PhillipCapital is expanding its presence in Australia. Photo: AFP
GLOBAL wealth management firms are keeping an eye on the influx of wealthy Asian investors into Australia under a new visa program just as the governments of Singapore and Canada are winding down their cash-for-residency programs.
PhillipCapital, a Singapore-based financial services group, is expanding its presence in Australia partly because of the investor program, which is expected to inject $3.5 billion a year into the local economy.
The significant investor program started in November for individuals who invest $5 million or more in Australian assets for at least four years. Successful applicants do not need to pass the usual tests for skills and language.
PhillipCapital's Australian chief, Jonathan Buckley, said he expected to double the size of the group's Australian-based private wealth team to 120 advisers within 12 months. The firm's network of offices in Asia was well positioned to serve new investors, he said.
''We have the infrastructure in China, and indeed in India, that can look after the interest to reside and invest in Australia,'' he said.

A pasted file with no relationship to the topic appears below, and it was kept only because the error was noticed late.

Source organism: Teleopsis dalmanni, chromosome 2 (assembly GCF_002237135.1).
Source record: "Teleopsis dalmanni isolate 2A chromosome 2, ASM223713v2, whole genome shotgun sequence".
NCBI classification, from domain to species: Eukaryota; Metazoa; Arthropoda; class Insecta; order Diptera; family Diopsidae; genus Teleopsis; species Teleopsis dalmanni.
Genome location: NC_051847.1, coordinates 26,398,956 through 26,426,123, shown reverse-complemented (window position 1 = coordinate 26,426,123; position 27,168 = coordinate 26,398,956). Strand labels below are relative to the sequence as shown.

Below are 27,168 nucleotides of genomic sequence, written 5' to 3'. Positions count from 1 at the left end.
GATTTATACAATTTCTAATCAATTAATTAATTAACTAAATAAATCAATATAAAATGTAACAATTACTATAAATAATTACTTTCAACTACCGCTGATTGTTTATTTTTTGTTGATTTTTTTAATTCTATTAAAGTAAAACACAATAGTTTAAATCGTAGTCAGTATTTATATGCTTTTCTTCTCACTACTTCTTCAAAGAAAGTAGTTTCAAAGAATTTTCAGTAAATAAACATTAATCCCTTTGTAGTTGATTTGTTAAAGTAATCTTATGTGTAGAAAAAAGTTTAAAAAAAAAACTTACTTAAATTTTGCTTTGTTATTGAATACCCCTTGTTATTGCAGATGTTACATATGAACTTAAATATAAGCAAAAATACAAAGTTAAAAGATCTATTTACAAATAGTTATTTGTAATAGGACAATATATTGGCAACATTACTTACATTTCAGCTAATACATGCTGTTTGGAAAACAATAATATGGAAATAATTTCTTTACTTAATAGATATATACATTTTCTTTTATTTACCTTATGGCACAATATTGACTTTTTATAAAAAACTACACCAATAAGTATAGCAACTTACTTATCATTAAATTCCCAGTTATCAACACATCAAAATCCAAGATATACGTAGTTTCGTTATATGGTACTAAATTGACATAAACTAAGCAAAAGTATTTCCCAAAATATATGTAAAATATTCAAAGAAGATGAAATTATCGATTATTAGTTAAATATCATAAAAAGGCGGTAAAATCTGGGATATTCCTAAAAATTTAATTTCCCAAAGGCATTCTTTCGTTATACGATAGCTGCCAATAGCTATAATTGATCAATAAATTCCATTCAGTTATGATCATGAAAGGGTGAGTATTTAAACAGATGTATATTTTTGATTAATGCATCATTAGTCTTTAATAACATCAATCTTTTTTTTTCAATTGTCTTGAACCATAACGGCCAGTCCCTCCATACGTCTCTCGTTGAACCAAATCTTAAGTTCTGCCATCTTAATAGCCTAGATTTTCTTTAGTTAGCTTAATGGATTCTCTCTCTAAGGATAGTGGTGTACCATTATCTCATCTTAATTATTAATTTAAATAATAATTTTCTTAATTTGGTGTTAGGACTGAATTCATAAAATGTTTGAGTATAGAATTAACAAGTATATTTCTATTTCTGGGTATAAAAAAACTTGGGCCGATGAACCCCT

PhillipCapital entered the Australian market last year through the acquisition of brokerages Intersuisse and the Austock Group.
''It is quite fortuitous that with the tightening up and closure [of investor programs] in Singapore and Canada, the UK and Australia are introducing this new scheme,'' Mr Buckley said.
The chairman of PhillipCapital, Michael Wong, who is in Australia to launch the rebranded group, said his company was experienced in tapping wealthy immigrants after benefiting from the Singaporean government's successful visa-waiver program.
Indeed he said the significant demand for the Singapore visa program ultimately let to its demise.
''The program was so successful that they raised it from $5 million to $10 million,'' he said.
''In spite of that, there was still strong interest. Then they closed it down.''
Mr Wong, who oversees PhillipCapital's operations in 16 countries, said Chinese millionaires wanted to move to places such as Singapore and Australia for education as well as safety reasons.
''They want their children to come for education [in the] English language,'' he said. ''The second reason is you want to purchase an insurance policy [for protection against political instability].''
Global fund managers such as Aberdeen Asset Management, Morgan Stanley Wealth Management and major Chinese banks in Australia are looking to attract investment from cashed-up nations.